In conclusion, I can only really speak confidently from the perspective of the English-language media here, a particularly small percentage of the whole picture. I would say we have monumental freedoms at ERR News. Over the past year, I have been instructed to run a piece a grand total of two times, one of which (the Metsavas spy case) I was in the process of running anyway, and told to take one down (which transgressed standard practice in terms of rewriting other works) once. And that's it.

I have lost count the number of times I have typed out explanatory, contextualising paragraphs noting Mr Kaalep's far-right/neo-nazi dalliances, and Mr Helme's (junior) calls for removing unnamed journalists from the airwaves at ERR, but suffice to say this happens with a frequency which helps to make EKRE by far the most referred-to party on the Estonian political scene over the last six months.

Oxygen of (adverse) publicity

All publicity being good publicity, calls for constantly referring to that party in the media, even indirectly (e.g. Kõigi Eesti's disingenuous statement that it had nothing to do with any particular party, thus causing people to drop EKRE into the ensuing comments) have played wholly into its hands and have been worth a few Riigikogu seats — and probably a European one too at this rate.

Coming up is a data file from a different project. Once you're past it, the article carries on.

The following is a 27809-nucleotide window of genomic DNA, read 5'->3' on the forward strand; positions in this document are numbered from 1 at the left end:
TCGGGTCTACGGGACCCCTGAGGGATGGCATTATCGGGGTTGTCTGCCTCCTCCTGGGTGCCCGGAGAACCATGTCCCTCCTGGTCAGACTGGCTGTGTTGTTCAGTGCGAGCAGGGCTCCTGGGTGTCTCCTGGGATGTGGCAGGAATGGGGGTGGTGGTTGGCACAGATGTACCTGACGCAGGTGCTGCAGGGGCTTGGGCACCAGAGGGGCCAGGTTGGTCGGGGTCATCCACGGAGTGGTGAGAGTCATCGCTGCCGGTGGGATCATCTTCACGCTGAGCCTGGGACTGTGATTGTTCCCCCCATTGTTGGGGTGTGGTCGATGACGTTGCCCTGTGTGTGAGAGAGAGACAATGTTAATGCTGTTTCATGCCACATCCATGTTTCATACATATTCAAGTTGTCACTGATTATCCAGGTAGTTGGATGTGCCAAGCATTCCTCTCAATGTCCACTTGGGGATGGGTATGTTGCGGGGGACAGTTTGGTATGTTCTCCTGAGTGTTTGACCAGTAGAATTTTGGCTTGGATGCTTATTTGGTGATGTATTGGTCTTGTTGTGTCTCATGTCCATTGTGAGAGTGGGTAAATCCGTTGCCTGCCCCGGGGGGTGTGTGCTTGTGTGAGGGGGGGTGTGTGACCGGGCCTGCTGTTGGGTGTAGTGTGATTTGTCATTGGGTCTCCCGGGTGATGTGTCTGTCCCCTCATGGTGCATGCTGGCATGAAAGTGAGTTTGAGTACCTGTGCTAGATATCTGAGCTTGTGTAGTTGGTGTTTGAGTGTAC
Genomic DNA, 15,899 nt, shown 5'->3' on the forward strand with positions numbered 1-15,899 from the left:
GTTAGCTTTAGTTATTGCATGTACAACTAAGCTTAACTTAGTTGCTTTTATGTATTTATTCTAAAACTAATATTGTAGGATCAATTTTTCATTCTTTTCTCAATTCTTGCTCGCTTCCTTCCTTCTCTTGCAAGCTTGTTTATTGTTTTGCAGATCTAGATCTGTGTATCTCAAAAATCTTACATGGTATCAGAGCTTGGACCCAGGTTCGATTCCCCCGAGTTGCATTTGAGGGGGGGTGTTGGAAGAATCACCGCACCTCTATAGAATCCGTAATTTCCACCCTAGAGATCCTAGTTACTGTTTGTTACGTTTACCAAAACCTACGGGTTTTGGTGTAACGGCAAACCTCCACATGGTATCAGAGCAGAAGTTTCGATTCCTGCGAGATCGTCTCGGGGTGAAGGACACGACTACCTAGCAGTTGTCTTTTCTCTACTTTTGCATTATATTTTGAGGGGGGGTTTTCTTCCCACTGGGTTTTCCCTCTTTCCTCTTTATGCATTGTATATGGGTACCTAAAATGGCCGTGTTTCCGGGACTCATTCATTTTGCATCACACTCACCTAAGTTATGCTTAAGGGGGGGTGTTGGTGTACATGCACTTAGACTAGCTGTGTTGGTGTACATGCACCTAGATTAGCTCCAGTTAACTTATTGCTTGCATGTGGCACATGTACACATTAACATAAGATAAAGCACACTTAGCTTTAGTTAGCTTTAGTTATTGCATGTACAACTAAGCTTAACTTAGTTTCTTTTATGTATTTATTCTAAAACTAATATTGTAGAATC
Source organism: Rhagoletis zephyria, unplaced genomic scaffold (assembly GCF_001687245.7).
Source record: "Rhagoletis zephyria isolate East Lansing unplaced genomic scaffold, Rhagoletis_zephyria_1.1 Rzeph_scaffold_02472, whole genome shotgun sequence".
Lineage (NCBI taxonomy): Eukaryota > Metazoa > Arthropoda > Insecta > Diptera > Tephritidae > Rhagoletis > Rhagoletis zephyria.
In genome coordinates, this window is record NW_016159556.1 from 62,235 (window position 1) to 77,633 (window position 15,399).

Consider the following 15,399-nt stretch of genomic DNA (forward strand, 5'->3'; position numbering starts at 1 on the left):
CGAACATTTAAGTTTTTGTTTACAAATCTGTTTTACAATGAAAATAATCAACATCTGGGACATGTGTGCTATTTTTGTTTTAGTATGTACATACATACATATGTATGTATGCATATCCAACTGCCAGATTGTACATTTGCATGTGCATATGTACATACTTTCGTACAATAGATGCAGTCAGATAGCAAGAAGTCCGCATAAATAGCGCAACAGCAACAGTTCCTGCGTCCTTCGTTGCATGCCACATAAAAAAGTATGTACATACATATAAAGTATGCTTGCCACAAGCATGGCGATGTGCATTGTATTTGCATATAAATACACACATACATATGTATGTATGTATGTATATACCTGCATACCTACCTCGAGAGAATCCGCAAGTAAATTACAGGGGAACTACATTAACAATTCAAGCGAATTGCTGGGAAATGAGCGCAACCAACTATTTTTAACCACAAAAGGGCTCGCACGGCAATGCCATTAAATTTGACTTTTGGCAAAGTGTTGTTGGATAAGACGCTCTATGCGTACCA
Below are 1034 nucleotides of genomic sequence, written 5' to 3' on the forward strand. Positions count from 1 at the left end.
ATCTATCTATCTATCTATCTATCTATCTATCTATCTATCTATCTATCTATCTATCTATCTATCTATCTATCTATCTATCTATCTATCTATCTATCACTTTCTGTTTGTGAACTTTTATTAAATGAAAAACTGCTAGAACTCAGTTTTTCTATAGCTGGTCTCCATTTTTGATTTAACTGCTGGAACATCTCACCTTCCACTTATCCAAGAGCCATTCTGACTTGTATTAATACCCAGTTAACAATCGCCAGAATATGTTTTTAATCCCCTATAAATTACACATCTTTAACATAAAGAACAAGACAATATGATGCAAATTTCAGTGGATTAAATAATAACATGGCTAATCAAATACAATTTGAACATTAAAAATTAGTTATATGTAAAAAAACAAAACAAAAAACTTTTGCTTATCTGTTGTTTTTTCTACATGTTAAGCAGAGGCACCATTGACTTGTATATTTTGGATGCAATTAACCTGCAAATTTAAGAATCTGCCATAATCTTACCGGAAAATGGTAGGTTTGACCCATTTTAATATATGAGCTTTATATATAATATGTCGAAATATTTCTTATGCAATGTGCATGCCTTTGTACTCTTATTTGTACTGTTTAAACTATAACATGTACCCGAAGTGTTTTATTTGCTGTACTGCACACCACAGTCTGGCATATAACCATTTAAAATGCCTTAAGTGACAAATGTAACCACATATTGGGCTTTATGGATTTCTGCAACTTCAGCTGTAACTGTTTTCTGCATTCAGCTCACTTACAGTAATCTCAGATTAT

In fact the EKRE-related attacks on our coverage of that party originate from both left and right (the latter component is smaller in volume, though tends to be a little more carefully reasoned — which is not saying very much). This means that we are doing something right, and I'm satisfied you won't get as balanced a coverage of the recent elections and coalition negotiations pretty much anywhere else — in part because we're here on the ground of course.

What will happen to Estonia's ranking on reporters without borders index, itself hardly an exercise in high science and hugely open to manipulation, remains to be seen, obviously. Concern about a falling ranking will have to be squared away with all the other pressures and lobbiers and, most likely if it tanks, the matter simply won't be mentioned.

What we can do is exercise our own responsibility — in equal measure, on social media and elsewhere, and not just in "the media," in seeking to accurately represent the beliefs of others, allowing them to speak for themselves before rebutting them where needed, and not reporting half-truths in the interest of pushing an agenda. This is hard, but achievable, and should be a rule of thumb even if EKRE had never existed. It applies in equal measure for those resigning too. As Toomas Hendrik Ilves put it in a recent tweet — live with it.

*Or around 17 percent of the total running time of the Frost-Nixon footage. And Nixon was under interrogation.


ERR News always welcomes opinion pieces on relevant topics, from across the spectrum of viewpoints. Email [email protected] if you are interested in submitting a piece.

Editor: Dario Cavegn